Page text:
Everyone benefits from competition — both we the consumers, and technology companies — makers of our products. Competition means not only choice for everyone, but also keeps the makers of the products we use on their toes.
Companies like Apple are one of the rare examples that I can think of that have superlative industrial design and innovation on their own — without being influenced by other competing companies. Whilst I’m primarily an iOS user, I still yearn for solid competition in the mobile space. This is not because I wish Apple ill will, or wish them to be knocked off their proverbial throne, but because they need strong competition. Even the best companies that are filled to the brim with the best talent need solid competition. This is just a healthy way for the entire industry to operate.
Now well into 2012, everyone — including RIM — knows they’re struggling to keep afloat. I’ve discussed this before back in January, and the future outlook for the company doesn’t look promising — in fact I’d go as far to say that it’s down right depressing. That being said, I wanted to acknowledge something that RIM deserves credit for. Whilst the upper echelons of management are arguably bozos, the company has many talented developers and designers working underneath. It is easy for us to forget, or worse, dismiss these individuals. Worst case scenario, the company is sold off, and everyone loses their job. The sad part is the super talented designers, developers, and everyone in-between — except upper management — will lose their jobs without being paid out millions of dollars in severance fees. At big companies like this, the talented people that contributed to a product get virtually nothing, yet the people in charge running the business get millions of dollars for sucking.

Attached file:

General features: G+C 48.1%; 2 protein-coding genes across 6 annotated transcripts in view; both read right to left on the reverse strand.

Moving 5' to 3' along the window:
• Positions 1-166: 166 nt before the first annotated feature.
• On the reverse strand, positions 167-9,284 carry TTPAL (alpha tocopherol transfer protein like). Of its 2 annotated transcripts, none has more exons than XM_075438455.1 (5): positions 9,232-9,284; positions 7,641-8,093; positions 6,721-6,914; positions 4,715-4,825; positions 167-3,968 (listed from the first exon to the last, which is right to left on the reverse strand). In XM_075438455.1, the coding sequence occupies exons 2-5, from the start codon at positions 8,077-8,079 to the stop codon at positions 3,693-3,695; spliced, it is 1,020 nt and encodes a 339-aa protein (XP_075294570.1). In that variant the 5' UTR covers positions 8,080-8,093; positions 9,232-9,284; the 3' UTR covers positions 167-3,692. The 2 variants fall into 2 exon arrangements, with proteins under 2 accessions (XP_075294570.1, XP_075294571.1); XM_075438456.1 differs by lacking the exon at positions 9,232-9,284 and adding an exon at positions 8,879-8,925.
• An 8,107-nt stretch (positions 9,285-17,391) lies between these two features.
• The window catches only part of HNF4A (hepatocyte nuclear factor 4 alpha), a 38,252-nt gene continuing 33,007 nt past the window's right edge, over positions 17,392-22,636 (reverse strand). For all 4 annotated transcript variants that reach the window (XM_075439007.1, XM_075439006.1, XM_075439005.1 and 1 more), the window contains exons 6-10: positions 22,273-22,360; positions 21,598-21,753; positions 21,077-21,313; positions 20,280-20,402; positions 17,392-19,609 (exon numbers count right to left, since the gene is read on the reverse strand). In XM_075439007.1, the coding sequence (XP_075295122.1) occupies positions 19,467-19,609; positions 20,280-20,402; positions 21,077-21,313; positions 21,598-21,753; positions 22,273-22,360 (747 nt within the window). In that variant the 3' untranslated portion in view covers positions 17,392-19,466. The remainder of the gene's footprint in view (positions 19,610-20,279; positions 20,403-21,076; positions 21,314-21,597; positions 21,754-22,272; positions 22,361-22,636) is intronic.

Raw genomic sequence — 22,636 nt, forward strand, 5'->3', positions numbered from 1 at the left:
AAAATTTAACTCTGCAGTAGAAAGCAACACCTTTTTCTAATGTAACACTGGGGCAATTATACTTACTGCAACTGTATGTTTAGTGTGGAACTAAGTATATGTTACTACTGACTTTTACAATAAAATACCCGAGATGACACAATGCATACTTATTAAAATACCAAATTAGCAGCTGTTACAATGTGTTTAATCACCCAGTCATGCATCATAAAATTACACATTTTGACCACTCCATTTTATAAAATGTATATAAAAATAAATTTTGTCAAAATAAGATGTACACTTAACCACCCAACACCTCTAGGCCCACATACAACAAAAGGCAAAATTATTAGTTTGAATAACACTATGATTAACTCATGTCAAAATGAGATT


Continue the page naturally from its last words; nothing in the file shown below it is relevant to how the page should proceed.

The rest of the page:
Today news broke about BlackBerry 10, and by now you’ve more than likely gone through some of the screenshots that have been released. Judging purely on the screenshots that I’ve seen, there are some elements that I see borrowed from iOS, but there are also some elements borrowed from Android and even Windows Phone 7. I also had a chance to look at a quick video posted by The Verge on how the actual interface and elements interact with each other. I must say it’s not looking bad at all. Dare I say some elements kind of look webOS-ish. That’s only a good thing, as webOS had a lot of great things going for it — things most people will never experience.
I’m looking forward to seeing how BlackBerry 10 turns out when it ships. I’d absolutely love to play with a loaner model if I can get my hands on one. Let’s hope those devices actually ship this year.